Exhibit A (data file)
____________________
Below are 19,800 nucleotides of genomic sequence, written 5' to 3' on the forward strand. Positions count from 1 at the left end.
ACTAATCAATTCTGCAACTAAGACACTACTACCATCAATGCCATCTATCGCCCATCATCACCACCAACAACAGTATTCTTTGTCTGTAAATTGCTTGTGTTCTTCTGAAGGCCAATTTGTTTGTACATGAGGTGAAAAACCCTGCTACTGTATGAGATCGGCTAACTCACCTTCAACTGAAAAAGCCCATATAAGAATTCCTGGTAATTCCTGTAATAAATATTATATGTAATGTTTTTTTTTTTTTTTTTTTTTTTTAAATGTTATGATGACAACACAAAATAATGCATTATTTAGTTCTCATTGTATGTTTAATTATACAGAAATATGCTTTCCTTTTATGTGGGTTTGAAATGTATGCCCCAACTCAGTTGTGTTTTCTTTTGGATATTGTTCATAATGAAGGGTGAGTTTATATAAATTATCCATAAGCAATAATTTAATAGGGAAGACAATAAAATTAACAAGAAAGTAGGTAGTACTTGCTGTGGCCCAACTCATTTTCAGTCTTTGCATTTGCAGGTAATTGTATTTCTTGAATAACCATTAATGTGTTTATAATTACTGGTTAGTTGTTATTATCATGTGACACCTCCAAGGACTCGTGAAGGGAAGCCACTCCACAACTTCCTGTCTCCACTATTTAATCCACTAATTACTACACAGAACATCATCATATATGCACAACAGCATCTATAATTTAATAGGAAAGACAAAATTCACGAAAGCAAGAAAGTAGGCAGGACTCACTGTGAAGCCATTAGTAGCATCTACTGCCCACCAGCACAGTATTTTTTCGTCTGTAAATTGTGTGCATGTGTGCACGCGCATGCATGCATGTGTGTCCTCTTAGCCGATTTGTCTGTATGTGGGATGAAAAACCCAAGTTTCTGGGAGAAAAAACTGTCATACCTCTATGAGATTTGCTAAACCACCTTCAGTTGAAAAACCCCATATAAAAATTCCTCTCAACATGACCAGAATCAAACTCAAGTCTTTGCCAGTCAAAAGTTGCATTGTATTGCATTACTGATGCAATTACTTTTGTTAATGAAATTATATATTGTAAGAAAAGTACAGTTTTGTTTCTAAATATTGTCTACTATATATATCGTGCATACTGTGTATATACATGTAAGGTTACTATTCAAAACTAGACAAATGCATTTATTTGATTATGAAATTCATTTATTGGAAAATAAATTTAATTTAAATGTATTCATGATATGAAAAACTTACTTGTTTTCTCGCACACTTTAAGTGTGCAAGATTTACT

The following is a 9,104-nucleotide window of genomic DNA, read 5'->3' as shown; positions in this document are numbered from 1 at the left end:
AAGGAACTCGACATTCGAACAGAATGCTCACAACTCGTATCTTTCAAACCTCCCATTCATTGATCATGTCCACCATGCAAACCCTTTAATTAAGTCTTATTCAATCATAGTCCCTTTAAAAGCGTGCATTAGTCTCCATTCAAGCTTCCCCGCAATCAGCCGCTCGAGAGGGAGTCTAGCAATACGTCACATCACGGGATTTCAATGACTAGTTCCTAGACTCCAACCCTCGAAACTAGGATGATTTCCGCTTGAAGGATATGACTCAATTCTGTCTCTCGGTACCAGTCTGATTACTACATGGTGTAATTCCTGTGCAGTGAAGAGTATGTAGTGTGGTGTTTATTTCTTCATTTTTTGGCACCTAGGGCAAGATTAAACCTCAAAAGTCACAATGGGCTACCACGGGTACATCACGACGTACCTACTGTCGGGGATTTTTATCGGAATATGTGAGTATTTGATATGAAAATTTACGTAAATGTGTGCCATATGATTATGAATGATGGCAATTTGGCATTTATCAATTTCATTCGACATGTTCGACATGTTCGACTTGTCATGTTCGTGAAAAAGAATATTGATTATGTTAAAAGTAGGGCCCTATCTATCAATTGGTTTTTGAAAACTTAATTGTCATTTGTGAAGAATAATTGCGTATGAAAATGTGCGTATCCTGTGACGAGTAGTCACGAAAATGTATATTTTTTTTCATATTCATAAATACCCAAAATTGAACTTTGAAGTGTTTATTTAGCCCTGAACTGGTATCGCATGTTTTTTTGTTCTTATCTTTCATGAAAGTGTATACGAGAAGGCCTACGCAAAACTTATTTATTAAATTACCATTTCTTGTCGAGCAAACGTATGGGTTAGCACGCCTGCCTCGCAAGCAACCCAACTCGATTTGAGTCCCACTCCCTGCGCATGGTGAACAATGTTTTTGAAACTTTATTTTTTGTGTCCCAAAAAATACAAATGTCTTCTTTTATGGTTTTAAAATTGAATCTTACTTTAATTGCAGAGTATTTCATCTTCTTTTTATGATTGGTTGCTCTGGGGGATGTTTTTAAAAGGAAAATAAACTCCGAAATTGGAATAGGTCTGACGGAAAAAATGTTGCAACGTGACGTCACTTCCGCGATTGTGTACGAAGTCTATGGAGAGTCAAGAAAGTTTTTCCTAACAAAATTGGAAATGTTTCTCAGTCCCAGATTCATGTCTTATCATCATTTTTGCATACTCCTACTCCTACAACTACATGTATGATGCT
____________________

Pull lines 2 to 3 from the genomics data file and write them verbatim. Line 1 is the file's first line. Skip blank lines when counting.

ACTAATCAATTCTGCAACTAAGACACTACTACCATCAATGCCATCTATCGCCCATCATCACCACCAACAACAGTATTCTTTGTCTGTAAATTGCTTGTGTTCTTCTGAAGGCCAATTTGTTTGTACATGAGGTGAAAAACCCTGCTACTGTATGAGATCGGCTAACTCACCTTCAACTGAAAAAGCCCATATAAGAATTCCTGGTAATTCCTGTAATAAATATTATATGTAATGTTTTTTTTTTTTTTTTTTTTTTTTAAATGTTATGATGACAACACAAAATAATGCATTATTTAGTTCTCATTGTATGTTTAATTATACAGAAATATGCTTTCCTTTTATGTGGGTTTGAAATGTATGCCCCAACTCAGTTGTGTTTTCTTTTGGATATTGTTCATAATGAAGGGTGAGTTTATATAAATTATCCATAAGCAATAATTTAATAGGGAAGACAATAAAATTAACAAGAAAGTAGGTAGTACTTGCTGTGGCCCAACTCATTTTCAGTCTTTGCATTTGCAGGTAATTGTATTTCTTGAATAACCATTAATGTGTTTATAATTACTGGTTAGTTGTTATTATCATGTGACACCTCCAAGGACTCGTGAAGGGAAGCCACTCCACAACTTCCTGTCTCCACTATTTAATCCACTAATTACTACACAGAACATCATCATATATGCACAACAGCATCTATAATTTAATAGGAAAGACAAAATTCACGAAAGCAAGAAAGTAGGCAGGACTCACTGTGAAGCCATTAGTAGCATCTACTGCCCACCAGCACAGTATTTTTTCGTCTGTAAATTGTGTGCATGTGTGCACGCGCATGCATGCATGTGTGTCCTCTTAGCCGATTTGTCTGTATGTGGGATGAAAAACCCAAGTTTCTGGGAGAAAAAACTGTCATACCTCTATGAGATTTGCTAAACCACCTTCAGTTGAAAAACCCCATATAAAAATTCCTCTCAACATGACCAGAATCAAACTCAAGTCTTTGCCAGTCAAAAGTTGCATTGTATTGCATTACTGATGCAATTACTTTTGTTAATGAAATTATATATTGTAAGAAAAGTACAGTTTTGTTTCTAAATATTGTCTACTATATATATCGTGCATACTGTGTATATACATGTAAGGTTACTATTCAAAACTAGACAAATGCATTTATTTGATTATGAAATTCATTTATTGGAAAATAAATTTAATTTAAATGTATTCATGATATGAAAAACTTACTTGTTTTCTCGCACACTTTAAGTGTGCAAGATTTACT

The following is a 9,104-nucleotide window of genomic DNA, read 5'->3' as shown; positions in this document are numbered from 1 at the left end: